In order to care for your Pomeranian, he’ll need to be given the necessary vaccines and the only way to know when to do each one is to follow a Pomeranian vaccination schedule which is managed by the vet, because he’s an expert on this, and all other aspects of Pomeranian care.
Fortunately, there are numerous vaccines to protect dogs against the variety of illnesses they may otherwise contract. Ensuring your Pomeranian lives a healthy, long life is the main purpose of vaccinations.
- 1 What Is The Puppy Vaccination Shots Schedule and Guidelines?
- 2 What Are Core Vaccines?
- 3 Rabies Laws Differ
- 4 What Are The Non-core Vaccines?
- 5 Time For Some Shots
- 6 Possible Side Effects
- 7 Puppy Vaccinations
- 8 Extra shots
What Is The Puppy Vaccination Shots Schedule and Guidelines?
It’s essential that every puppy has an individual schedule that follows specific guidelines because there’s a range of vaccines to cover the various existing diseases. There are also different vaccine types and combinations to contend with. Finally, not every puppy needs to receive vaccinations for all diseases.
When you first get a new Pomeranian puppy, it’s vital that you talk to your veterinarian about devising a dog vaccination schedule chart that’s appropriate for your puppy. Other factors that must be considered include: age, lifestyle, previous medical history, his environment and travel habits. The majority of vets will suggest a set of core vaccinations if your puppy’s overall health is good.
What Are Core Vaccines?
Core vaccines are regarded as being crucial for all canines and are based on severity of the disease, risk of exposure or risk of transmission to humans. The core list includes: rabies, distemper, parvovirus and hepatitis and should always be given to canines regularly.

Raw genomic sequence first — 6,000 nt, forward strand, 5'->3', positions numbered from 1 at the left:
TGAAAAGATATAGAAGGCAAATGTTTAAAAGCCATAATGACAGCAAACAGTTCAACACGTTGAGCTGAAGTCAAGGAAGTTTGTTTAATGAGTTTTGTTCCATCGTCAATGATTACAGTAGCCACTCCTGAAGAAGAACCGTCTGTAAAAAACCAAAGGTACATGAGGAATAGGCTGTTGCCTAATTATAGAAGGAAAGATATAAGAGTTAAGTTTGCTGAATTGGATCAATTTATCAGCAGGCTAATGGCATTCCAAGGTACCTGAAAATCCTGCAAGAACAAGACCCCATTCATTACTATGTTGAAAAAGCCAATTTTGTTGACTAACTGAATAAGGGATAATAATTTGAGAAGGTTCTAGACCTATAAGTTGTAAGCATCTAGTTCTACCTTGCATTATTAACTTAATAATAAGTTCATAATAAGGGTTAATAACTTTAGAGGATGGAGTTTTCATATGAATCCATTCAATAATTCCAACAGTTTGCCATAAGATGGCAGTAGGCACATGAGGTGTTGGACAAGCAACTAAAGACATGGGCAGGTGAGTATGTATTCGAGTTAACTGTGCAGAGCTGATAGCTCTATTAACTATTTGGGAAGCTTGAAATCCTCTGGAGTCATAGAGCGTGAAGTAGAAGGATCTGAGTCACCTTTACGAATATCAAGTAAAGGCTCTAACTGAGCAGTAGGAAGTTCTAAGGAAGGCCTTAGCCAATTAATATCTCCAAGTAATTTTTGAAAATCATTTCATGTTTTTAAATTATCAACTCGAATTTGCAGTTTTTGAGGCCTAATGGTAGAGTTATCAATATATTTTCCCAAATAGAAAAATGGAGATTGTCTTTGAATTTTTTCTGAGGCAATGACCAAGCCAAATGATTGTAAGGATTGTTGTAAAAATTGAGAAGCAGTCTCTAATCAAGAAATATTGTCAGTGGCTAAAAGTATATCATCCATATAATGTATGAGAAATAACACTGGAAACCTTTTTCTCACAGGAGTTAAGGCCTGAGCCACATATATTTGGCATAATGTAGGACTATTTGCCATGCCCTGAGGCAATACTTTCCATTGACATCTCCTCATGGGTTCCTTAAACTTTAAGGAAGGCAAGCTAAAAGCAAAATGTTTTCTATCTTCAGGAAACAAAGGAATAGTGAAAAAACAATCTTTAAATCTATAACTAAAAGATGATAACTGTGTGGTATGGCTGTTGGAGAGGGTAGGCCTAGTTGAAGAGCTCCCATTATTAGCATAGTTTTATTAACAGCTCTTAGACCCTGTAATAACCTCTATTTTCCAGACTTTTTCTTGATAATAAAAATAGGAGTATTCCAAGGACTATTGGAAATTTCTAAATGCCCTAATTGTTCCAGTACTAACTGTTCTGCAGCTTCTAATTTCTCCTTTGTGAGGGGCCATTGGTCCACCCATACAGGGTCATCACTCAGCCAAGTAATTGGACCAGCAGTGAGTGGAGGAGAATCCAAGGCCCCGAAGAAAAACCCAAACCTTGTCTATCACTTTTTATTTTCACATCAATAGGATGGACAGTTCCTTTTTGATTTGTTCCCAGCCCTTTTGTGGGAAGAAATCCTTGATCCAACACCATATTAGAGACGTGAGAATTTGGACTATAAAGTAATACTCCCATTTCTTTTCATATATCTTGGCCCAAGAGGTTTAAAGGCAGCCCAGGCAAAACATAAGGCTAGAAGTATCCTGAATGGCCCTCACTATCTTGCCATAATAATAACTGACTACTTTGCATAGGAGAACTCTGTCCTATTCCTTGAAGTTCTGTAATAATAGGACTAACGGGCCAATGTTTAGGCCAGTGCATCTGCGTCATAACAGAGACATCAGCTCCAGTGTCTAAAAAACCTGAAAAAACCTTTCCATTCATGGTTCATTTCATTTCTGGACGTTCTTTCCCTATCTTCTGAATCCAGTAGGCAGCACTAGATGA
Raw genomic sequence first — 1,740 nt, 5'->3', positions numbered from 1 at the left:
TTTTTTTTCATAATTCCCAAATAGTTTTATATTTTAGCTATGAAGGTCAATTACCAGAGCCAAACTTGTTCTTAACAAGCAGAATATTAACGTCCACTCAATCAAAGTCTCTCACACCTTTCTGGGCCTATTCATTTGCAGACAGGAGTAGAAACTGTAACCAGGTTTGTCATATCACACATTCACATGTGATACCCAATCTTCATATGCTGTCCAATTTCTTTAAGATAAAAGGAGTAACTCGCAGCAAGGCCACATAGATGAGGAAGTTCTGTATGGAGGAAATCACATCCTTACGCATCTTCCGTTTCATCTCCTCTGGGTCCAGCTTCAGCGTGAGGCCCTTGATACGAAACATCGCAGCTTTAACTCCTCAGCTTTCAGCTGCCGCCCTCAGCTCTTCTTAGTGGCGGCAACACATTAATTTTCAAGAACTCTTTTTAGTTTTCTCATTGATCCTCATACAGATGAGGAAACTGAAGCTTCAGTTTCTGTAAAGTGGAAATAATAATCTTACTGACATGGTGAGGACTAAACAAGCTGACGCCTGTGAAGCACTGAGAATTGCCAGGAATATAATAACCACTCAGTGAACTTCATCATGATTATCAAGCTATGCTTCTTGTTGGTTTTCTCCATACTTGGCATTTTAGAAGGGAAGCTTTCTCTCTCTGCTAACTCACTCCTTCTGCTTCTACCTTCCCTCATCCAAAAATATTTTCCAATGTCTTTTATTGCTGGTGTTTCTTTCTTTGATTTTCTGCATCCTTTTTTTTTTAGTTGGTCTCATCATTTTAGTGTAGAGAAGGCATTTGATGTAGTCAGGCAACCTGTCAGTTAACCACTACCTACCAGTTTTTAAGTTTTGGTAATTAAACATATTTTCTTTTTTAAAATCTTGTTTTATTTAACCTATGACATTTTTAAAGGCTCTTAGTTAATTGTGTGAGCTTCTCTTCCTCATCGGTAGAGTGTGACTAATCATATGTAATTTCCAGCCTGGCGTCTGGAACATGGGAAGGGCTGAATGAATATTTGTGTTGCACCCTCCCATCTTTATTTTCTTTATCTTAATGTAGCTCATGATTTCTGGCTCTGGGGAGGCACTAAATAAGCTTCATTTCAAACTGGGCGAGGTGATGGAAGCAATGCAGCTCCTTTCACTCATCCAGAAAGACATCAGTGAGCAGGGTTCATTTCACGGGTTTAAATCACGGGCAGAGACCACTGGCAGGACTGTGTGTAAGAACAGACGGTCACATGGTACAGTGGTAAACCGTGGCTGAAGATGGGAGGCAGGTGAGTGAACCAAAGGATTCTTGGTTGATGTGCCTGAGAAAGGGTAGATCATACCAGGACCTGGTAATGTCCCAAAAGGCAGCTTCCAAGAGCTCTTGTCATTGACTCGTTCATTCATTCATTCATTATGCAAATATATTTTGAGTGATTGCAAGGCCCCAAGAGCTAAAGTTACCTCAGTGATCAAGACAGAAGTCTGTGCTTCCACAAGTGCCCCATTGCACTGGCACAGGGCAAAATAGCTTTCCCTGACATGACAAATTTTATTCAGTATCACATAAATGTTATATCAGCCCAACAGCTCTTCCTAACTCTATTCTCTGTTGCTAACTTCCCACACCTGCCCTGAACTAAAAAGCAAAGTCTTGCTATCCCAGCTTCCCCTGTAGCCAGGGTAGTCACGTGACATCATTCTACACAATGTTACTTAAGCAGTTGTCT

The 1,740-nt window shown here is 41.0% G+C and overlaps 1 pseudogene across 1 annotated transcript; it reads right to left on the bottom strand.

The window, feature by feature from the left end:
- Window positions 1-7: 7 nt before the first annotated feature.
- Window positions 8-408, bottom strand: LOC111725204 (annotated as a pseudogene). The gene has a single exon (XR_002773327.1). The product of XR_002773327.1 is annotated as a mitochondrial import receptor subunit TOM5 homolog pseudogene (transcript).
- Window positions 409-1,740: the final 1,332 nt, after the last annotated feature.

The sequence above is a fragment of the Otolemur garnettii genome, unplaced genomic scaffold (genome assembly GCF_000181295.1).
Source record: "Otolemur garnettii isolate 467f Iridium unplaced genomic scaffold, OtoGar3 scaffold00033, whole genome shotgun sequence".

Rabies Laws Differ
Different places in the United States have their own specific laws that govern when the first rabies shot is given. It’s common for a Pomeranian to only be 3-4 months of age when he gets his first rabies injection. Your vet or the animal control office in your area can confirm the laws covering you and your dog. He’ll need a second dog shot a year after that one and, once he has had two injections, he’ll require a booster shot every 1-3 years and this law can be confirmed with your vet as well.
However, all canines must have a current rabies vaccination and this is a legal requirement. Ensure you keep positive proof of your dog’s vaccinations with the rest of his medical Pomeranian records.
What Are The Non-core Vaccines?
Not all dogs will be given everything on this list that is assessed based on the Pom’s risk of exposure. The list includes: Leptospira bacteria, Borrelia burgdorferi and Bordetella bronchiseptica.
If a puppy’s mother’s immune system is healthy, the puppy should usually gain antibodies from her milk while he’s nursing. Pups have a natural immunity from their mothers but it interferes with vaccines your vet gives him. Although the mother’s protection will start wearing off as your puppy grows older, there are no distinct indicators of when it happens.
Time For Some Shots
Puppy vaccinations should start at 6-8 weeks old to prevent distemper, parvovirus and hepatitis. Your vet needs to administer at least three vaccinations at intervals of 3-4 weeks. The last dose is given at 16 weeks old. He also needs to vaccinate the puppy against rabies. After that, adult Poms must have their core vaccines yearly and rabies every three years.